REFLECTIONS. Oh that the zeal of our great Master might quicken us his too negligent servants ! Still he is the light of the world, by his doctrines, precepts, and example. May our eyes by divine grace be opened to see, and our hearts be disposed to love and to follow this light! It was a governing maxim with him, and he meant it also for our admonition, I must work the works of him that sent me while it is day ; the night cometh, wherein no man can work. We are sent into the world on an important errand, to work out our own salvation, and that of others : may we improve the present day ; and so much the rather, as we see the night approaching ! On some the shadows of the evening are already drawing on; and as to others, their sun may go down at noon. Let us therefore, waving the curiosity of unprofitable speculations, apply ourselves seriously to the business of life, and zealously seize every opportunity of usefulness.
Our Lord, as it should seem unasked, and by the person on whom it was wrought unknown, performed this important and extraordinary cure. And the manner in which he did it is worthy of notice : He anointed his eyes with clay, and then commanded him to wash. Clay laid on the eye-lids might almost blind a man that had sight; but what could it do towards curing blindness? It reminds us that God is no further from the accomplishment of any purpose or event when he works with, than without means ; and that all the creatures are only that which bis almighty operation makes them. The blind man believed, and received the immediate benefit of it. Had he reasoned, like Nuaman, on the impropriety of the means, he had justly been left in darkness. Lord, may our proud hearts be subdued to the methods of thy recovering grace! And may we leave it to thee to choose how thou wilt bestow favours, which it is our highest interest on any terms to receive.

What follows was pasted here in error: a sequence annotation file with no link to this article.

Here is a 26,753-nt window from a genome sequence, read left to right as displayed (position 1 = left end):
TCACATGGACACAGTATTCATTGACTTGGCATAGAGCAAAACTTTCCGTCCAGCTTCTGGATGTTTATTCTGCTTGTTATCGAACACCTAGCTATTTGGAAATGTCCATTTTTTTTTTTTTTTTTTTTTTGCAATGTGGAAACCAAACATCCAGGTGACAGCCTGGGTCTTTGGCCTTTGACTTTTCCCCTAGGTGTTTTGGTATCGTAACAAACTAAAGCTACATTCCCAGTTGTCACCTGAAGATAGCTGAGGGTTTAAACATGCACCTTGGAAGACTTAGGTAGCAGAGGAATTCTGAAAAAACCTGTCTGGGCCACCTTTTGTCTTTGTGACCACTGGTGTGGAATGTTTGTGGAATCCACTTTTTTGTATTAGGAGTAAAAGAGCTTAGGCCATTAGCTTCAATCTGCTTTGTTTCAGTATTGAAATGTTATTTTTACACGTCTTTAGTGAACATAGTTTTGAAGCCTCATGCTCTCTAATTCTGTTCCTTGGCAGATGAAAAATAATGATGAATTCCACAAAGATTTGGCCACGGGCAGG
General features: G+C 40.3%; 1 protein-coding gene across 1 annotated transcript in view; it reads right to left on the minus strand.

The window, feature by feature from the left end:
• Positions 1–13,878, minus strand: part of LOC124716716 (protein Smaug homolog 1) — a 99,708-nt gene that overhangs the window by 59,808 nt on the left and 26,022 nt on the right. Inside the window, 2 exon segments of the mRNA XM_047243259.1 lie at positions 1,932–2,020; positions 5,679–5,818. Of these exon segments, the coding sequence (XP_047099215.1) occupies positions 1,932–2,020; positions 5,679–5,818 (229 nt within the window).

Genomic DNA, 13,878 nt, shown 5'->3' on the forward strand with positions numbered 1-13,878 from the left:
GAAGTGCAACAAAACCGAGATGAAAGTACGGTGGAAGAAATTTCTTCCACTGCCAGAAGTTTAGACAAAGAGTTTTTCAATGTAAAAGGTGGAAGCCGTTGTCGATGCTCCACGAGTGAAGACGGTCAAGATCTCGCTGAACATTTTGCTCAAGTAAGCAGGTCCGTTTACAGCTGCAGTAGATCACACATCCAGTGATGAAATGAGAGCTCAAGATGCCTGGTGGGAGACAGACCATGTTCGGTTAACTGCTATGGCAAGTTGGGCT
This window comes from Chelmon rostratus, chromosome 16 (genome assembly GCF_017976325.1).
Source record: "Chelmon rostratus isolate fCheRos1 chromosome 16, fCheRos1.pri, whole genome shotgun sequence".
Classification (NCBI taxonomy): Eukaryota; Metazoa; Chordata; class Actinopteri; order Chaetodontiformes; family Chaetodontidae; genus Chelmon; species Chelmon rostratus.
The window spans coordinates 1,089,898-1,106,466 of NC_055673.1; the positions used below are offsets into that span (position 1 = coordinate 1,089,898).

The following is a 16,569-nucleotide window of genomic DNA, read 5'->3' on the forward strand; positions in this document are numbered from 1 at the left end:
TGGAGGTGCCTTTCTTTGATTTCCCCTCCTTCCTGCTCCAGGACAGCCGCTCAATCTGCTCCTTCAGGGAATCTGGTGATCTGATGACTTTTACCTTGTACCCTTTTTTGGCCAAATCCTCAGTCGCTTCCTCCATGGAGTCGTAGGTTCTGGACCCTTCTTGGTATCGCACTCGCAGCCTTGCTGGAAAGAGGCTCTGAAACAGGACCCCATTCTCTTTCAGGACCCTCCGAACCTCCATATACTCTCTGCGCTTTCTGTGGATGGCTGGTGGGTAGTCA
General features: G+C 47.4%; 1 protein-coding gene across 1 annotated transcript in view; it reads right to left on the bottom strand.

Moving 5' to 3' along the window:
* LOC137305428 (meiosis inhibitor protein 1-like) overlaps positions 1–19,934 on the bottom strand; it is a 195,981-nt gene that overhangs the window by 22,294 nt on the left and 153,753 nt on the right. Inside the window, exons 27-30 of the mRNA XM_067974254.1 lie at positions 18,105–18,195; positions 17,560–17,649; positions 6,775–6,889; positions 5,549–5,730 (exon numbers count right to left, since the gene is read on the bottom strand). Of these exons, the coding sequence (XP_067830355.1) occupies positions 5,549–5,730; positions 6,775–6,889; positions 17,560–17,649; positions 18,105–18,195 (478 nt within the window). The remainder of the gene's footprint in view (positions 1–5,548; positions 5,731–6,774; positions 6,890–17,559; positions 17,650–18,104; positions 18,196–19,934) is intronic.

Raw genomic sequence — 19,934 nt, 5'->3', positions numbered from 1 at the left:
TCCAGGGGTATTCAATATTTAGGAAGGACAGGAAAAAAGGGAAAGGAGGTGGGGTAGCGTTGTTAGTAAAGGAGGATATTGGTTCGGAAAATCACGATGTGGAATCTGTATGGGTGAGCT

It must be a satisfaction to every true Christian to observe the curiosity and exactness with which these Pharisees inquired into the miracles of Christ, and how thoroughly they canvassed every circuma stance of them. A truth like this need not fear any examination. Every new witness which they heard confirmed the case, and confounded the obstinacy of their unbelief.—But surely the weakness of the parents was very pitiable, who, in the midst of the evidence and obligation of such a miracle, were more afraid of incurring a human sentence than of offending God, by failing to own so great a favour, and to confess the blessed Person by whom it was wrought. The fear VOL. I.